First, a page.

British Library UK SoundMap Project

The Ariadne website has details of an archive developed by the British Library that has used ‘Crowd Sourcing’ concepts to construct an archive of sounds captured across the United Kingdom.

The archive uses some highly innovative ‘mash-up’ style techniques to construct the archive such as mobile devices to record the sounds, Audioboo and Google Maps.  The authors of the article, Maureen Pennock and Chris Clark describe the project:

The UK SoundMap uses innovative methods to engage users in recording and contributing relevant born-digital field recordings using mobile technology for public access both onsite and online. The ability to share information in real time and at the right place is changing the way we run our lives and organise our thoughts. Mobile social networking has become a commonplace 21st-century activity, currently accounting for 50% of all mobile Internet traffic in the majority of developed markets, and over 50% in a number of emerging markets. Whilst opinions may vary about the value of academic and scientific research generated over mobile social networking platforms, no one can deny the potential offered by low-cost, even free applications for generating and recording data in a range of formats ‘in the wild’, particularly for those who are motivated to extend the corpus of human knowledge.” [Read More]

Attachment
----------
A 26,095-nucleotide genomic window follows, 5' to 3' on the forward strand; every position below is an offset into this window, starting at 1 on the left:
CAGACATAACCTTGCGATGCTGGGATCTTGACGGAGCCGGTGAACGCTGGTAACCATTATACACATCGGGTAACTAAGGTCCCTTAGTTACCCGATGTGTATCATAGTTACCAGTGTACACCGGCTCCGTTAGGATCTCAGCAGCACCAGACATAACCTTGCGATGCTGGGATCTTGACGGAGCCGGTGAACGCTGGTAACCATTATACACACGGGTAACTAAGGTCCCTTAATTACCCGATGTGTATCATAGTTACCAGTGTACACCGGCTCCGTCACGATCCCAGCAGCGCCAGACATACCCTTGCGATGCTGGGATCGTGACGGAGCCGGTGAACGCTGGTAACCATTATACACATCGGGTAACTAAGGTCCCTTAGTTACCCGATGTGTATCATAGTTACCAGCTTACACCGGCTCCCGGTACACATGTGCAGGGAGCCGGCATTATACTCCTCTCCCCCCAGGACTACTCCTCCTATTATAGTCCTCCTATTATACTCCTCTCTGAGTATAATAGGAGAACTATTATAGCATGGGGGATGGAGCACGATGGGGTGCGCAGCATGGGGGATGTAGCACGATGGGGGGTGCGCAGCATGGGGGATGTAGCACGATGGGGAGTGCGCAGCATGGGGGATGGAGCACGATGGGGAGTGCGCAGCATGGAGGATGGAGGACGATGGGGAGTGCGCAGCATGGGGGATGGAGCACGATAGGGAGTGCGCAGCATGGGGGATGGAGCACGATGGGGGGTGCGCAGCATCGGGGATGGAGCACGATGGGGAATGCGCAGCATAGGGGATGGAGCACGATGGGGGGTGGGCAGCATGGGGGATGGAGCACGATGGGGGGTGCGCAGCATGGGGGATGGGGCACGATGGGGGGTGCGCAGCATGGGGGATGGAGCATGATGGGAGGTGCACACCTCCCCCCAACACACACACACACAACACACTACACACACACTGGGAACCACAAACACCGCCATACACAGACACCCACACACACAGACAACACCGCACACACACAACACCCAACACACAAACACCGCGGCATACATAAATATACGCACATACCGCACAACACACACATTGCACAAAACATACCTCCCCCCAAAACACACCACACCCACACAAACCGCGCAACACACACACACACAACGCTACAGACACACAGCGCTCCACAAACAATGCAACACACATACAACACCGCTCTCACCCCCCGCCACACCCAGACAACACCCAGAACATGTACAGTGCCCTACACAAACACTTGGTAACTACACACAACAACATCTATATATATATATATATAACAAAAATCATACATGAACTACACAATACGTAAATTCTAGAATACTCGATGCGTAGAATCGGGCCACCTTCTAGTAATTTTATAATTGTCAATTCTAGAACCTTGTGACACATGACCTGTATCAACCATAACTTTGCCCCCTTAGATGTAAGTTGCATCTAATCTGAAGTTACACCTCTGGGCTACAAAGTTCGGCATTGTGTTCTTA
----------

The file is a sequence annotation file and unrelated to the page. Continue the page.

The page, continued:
The point about the low cost of setting up this kind of archive seems especially significant.  As noted in our predictions for 2011, the public sector DAM market in Europe is likely to be relatively depressed due to spending cuts introduced by governments to pay off debts acquired as a a result of the financial crisis.  This project illustrates a method for public sector organisations to leverage consumer/commodity technologies to create digital archives without a significant capital outlay.  As the authors note, while there may be debate about the academic merit, they do offer considerable potential.

Those interested in Crowd Sourcing may also be interested to read the article about Magnum Photos use of the Amazon Mechanical Turk to keyword their images.

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